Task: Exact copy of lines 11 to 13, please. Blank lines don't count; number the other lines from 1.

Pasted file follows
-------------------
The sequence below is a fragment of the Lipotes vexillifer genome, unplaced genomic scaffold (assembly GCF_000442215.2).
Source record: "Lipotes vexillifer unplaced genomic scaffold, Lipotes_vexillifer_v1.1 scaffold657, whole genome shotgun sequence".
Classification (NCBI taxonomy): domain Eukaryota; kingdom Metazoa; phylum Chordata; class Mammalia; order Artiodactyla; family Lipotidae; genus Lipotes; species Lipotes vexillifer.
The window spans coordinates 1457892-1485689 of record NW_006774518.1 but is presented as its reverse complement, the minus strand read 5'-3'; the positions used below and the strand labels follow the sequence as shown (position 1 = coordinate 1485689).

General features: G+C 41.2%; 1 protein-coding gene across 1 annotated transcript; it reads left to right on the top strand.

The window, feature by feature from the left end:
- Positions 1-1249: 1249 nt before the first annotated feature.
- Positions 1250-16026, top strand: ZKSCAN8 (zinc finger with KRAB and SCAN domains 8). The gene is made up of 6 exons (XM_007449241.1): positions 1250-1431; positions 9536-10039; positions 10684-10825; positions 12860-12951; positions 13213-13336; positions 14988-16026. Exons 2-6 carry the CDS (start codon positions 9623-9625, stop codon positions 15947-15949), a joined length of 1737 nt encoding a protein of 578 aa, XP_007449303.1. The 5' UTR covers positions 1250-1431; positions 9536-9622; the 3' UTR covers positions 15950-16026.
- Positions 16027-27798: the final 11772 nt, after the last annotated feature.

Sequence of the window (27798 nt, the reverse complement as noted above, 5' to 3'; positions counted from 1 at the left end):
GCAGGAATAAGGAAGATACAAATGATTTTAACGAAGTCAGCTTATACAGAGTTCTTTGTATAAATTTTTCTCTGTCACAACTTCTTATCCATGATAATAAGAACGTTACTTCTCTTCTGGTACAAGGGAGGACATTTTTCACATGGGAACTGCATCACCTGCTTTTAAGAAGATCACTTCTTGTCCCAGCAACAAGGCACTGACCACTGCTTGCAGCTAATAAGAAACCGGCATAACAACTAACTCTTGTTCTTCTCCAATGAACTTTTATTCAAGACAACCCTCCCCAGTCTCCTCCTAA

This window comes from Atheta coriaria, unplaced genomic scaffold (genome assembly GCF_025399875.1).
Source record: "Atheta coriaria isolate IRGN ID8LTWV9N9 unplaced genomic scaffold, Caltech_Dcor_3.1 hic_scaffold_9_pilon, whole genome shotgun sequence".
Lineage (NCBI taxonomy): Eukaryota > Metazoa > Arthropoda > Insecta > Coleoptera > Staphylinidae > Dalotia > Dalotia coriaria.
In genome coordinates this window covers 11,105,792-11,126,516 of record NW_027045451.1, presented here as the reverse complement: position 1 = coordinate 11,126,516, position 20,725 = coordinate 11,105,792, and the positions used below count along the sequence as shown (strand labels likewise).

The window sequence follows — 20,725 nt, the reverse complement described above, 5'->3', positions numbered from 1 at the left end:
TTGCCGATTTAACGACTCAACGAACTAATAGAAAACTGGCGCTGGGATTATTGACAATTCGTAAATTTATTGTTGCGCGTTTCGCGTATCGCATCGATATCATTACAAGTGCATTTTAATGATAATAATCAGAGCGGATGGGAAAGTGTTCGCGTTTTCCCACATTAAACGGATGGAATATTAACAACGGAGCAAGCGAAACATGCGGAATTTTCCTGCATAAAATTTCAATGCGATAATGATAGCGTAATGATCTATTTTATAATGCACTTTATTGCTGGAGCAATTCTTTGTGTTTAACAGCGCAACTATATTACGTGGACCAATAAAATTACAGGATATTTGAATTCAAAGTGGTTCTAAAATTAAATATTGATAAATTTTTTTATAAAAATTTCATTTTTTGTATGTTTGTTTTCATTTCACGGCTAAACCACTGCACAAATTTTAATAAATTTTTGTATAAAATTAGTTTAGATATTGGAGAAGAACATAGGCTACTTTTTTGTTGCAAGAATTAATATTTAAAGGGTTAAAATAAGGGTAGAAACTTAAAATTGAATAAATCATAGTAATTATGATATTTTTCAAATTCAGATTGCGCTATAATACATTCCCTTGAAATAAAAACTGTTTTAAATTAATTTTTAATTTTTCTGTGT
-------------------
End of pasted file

GCAGGAATAAGGAAGATACAAATGATTTTAACGAAGTCAGCTTATACAGAGTTCTTTGTATAAATTTTTCTCTGTCACAACTTCTTATCCATGATAATAAGAACGTTACTTCTCTTCTGGTACAAGGGAGGACATTTTTCACATGGGAACTGCATCACCTGCTTTTAAGAAGATCACTTCTTGTCCCAGCAACAAGGCACTGACCACTGCTTGCAGCTAATAAGAAACCGGCATAACAACTAACTCTTGTTCTTCTCCAATGAACTTTTATTCAAGACAACCCTCCCCAGTCTCCTCCTAA

This window comes from Atheta coriaria, unplaced genomic scaffold (genome assembly GCF_025399875.1).
Source record: "Atheta coriaria isolate IRGN ID8LTWV9N9 unplaced genomic scaffold, Caltech_Dcor_3.1 hic_scaffold_9_pilon, whole genome shotgun sequence".